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Pharming Worms Are Real

Am I going to have to eat my words? I was thumbing through some AV reports over the last few days and one report stuck out at me. Granted, I don’t follow each worm (not enough hours in the day for all the things I’d like to explore) but I was surprised to see a worm that had to do with Pharming. For those of you who are unfamiliar with the term, unlike phishing, pharming takes a more proactive approach by forcing people’s DNS entries to point to a different/malicious server. Frankly, I thought it was mostly the stuff of science fiction since no one could point to a single example of any instance of pharming greater than 100 people (a single ISP that got it’s DNS compromised). Granted, the trojan doesn’t mention pharming but that is the obvious next step if it isn’t already doing it (rather than just trying to get some click-through traffic on some websites).

Trojan.Flush.K also known as Trojan.Dnschanger modifies DNS entries on your Windows box and attempts to forward you to a malicious website. The obvious synergies with phishing attacks make this particular one stand out at me. Symantec rated this one very low (probably to do both with the lack of virulence and the ease of cleaning the system), but it’s interesting to note how potentially dangerous this could be if it were more widespread and written with more malice.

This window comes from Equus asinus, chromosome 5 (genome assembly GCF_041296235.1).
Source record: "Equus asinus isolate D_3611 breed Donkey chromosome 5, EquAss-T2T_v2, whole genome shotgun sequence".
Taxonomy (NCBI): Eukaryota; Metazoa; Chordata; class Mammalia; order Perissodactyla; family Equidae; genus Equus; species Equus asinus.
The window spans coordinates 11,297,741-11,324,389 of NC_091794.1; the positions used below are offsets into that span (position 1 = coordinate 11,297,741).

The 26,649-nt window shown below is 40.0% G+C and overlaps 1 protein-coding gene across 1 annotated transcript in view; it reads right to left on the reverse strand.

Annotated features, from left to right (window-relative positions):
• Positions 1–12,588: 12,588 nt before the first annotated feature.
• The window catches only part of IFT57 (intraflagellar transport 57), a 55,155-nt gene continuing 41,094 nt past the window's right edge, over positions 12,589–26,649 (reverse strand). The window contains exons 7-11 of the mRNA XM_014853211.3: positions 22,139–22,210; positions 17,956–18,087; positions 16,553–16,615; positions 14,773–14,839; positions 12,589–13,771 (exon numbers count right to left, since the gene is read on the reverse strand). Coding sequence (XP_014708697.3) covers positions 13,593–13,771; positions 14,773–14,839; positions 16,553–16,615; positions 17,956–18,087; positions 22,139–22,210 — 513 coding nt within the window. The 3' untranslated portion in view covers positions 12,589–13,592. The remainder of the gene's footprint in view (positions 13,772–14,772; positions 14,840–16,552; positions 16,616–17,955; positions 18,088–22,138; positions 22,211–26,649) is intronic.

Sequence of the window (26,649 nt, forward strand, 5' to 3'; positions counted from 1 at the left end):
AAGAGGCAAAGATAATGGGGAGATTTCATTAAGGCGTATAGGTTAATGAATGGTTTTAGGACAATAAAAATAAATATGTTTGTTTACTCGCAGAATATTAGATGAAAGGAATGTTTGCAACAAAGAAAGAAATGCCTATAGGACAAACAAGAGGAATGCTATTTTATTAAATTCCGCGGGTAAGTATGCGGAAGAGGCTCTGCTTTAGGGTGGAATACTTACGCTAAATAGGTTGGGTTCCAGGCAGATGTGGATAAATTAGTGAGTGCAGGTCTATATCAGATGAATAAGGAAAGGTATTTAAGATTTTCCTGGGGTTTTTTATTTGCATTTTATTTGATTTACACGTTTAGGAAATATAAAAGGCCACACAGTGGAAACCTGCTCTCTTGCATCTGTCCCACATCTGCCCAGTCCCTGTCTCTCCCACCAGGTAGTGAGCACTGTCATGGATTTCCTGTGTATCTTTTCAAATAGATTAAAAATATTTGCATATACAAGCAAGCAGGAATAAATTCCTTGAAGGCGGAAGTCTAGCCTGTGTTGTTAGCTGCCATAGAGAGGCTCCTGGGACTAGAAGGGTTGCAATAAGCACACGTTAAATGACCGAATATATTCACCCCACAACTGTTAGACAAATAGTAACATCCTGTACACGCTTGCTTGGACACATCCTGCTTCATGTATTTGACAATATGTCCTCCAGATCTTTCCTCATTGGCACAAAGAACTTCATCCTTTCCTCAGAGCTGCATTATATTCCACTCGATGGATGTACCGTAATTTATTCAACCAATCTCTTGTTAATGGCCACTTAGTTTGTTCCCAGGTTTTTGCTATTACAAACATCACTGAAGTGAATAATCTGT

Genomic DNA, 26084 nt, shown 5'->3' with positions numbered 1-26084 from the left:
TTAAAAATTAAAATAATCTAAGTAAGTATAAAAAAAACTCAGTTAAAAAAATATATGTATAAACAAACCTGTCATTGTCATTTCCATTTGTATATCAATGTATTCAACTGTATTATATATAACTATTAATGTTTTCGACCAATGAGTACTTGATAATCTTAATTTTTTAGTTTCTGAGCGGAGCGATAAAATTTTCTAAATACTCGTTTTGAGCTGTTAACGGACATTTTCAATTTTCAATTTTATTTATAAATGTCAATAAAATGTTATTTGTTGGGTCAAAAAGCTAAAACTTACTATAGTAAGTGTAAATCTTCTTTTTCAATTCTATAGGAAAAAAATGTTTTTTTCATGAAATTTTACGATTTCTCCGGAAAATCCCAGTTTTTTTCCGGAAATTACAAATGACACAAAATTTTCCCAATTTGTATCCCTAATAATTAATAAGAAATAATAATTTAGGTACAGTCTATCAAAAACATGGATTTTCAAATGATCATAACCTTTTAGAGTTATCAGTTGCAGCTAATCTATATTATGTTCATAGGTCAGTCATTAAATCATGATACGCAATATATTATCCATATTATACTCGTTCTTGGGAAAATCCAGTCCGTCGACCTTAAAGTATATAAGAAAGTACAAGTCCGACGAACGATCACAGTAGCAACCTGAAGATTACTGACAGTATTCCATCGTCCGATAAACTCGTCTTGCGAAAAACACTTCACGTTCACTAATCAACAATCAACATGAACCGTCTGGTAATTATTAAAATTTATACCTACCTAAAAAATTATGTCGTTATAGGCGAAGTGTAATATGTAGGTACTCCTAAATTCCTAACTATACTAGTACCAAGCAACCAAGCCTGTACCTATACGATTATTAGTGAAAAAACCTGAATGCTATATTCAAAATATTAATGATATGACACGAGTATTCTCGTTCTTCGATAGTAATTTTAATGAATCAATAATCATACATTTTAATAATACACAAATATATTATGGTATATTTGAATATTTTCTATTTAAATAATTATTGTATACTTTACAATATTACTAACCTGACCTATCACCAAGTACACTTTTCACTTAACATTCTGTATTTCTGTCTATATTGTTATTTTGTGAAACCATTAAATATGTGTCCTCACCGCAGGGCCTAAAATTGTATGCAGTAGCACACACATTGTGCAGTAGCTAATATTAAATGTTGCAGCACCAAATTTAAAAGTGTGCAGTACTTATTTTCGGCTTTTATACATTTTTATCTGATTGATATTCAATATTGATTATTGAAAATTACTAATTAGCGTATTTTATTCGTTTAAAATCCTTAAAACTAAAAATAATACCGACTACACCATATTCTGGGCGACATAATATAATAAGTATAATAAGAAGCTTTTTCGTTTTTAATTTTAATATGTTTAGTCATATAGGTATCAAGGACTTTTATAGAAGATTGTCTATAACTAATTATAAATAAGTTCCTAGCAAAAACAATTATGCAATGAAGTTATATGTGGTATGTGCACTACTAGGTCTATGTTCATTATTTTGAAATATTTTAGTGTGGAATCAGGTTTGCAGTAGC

2 Responses to “Pharming Worms Are Real”

  1. Edward Z. Yang Says:

    I’m fairly certain that a lot of adware already does this: you type in and some CoolWebSearch variant pops up. That’s why a lot of antispyware software offer HOSTS protection.

  2. RSnake Says:

    Perhaps, I haven’t followed up on much pharming activity since I left my last job. I heard some rumblings about something similar that was happening in China - where some massive percentage of machines were trojaned.